“I was a pizza enthusiast,” Paulie says. “I’ve been a pizza enthusiast all my life. But I was a New York-style pizza enthusiast, had all my little favorite spots.” He hadn’t really branched out from the pizza that he knew and loved growing up. In many ways, Paulie was a prime example of the pizza cognition theory, which states that the first slice of pizza a child tastes and truly enjoys becomes for him, what all pizza is and should be. But then Paulie made a trip to Totonno’s pizzeria on Coney Island and discovered “a totally different kind of pizza and I really loved it,” Paulie says. “This pizza enthusiast thing really started blossoming and I started looking, going on pizza tours as a family, our friends would come, trying out four or five different places a day.”
It was then that Paulie chose not to open a Le Peep and decided he wanted to open a pizzeria. “I was emboldened,” Paulie says. “Ya know, a restaurant? That’s complicated. But going to all these pizzerias, I observed that was a lot simpler. It’s all very focused, you do everything the same way. And that emboldened me. It allowed me to be willing to take a risk. Because you gotta take risks in life to make things happen, ok? You can’t sit around, you can’t hope that you’re gonna get free health insurance, or that you’ll be paid forever if you can’t find a job. You can’t hope on any of these things. If you want to have a good life you have to take care of yourself and to do that you gotta take a risk. And I just decided that’s what I was gonna do.”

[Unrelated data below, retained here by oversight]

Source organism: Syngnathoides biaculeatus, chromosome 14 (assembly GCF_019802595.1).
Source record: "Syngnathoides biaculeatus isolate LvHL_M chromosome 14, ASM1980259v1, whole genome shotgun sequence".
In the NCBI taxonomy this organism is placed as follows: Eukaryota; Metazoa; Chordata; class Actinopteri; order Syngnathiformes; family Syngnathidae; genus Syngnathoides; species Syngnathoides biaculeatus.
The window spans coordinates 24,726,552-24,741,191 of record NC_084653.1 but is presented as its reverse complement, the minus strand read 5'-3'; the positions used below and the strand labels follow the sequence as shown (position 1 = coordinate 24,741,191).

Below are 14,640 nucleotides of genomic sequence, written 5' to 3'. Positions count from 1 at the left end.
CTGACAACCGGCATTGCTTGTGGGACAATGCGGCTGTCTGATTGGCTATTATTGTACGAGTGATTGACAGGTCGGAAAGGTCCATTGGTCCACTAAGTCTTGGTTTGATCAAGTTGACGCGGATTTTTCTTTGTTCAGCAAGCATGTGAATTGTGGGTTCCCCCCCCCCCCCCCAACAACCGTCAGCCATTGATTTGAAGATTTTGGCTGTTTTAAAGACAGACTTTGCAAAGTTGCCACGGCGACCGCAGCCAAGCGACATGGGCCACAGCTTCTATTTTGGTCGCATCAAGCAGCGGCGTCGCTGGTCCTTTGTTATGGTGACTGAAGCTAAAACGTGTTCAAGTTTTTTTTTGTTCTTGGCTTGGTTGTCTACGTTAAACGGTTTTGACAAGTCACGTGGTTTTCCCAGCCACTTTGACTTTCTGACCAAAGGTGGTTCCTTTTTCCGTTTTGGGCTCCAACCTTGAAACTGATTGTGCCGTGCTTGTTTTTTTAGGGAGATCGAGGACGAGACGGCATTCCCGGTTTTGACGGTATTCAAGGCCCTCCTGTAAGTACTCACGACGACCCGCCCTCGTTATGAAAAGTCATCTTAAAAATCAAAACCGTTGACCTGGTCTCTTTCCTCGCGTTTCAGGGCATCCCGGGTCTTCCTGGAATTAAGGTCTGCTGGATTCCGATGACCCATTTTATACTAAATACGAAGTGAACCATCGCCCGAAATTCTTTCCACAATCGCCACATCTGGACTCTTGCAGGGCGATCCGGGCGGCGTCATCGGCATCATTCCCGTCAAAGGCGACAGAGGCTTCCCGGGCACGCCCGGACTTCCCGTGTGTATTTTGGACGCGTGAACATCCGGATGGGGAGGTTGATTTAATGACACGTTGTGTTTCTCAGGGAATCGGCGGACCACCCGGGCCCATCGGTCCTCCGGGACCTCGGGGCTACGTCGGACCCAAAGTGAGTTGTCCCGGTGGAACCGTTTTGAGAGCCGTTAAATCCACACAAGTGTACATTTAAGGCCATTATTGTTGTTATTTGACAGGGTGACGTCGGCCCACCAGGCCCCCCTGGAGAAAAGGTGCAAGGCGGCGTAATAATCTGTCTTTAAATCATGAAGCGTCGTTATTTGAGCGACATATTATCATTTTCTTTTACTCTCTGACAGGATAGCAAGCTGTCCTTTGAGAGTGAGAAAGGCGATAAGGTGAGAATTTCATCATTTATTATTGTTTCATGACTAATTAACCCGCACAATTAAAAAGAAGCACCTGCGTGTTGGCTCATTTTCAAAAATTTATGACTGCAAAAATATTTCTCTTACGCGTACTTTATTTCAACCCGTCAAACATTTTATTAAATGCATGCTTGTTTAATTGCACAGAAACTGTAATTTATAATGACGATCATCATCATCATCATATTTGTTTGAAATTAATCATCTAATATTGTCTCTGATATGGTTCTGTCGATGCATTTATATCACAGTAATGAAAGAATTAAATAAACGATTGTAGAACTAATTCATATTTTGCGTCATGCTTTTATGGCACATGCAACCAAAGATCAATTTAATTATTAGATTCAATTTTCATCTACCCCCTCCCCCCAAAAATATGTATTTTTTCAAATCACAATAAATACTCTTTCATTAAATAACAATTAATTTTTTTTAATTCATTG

So Paulie Gee started telling people: sharing his desire and mission to open a pizzeria. He even spoke with some people about building a brick pizza oven at his home in New Jersey, but that was too expensive. “And finally I found free plans on a site called FornoBravo.com and I started doing this and I told my friend Russell, I’m opening up a pizzeria, and I thought he’d go along and was gonna invest in this pizzeria. But it turned out he didn’t really think that was a good idea. But he did have a passion for masonry and he wholeheartedly helped me build that oven and I may not be here without his help. I mean, I did a lot of it, you follow these plans, but, ya know, mixing cement, stuff like that… he was good at that.”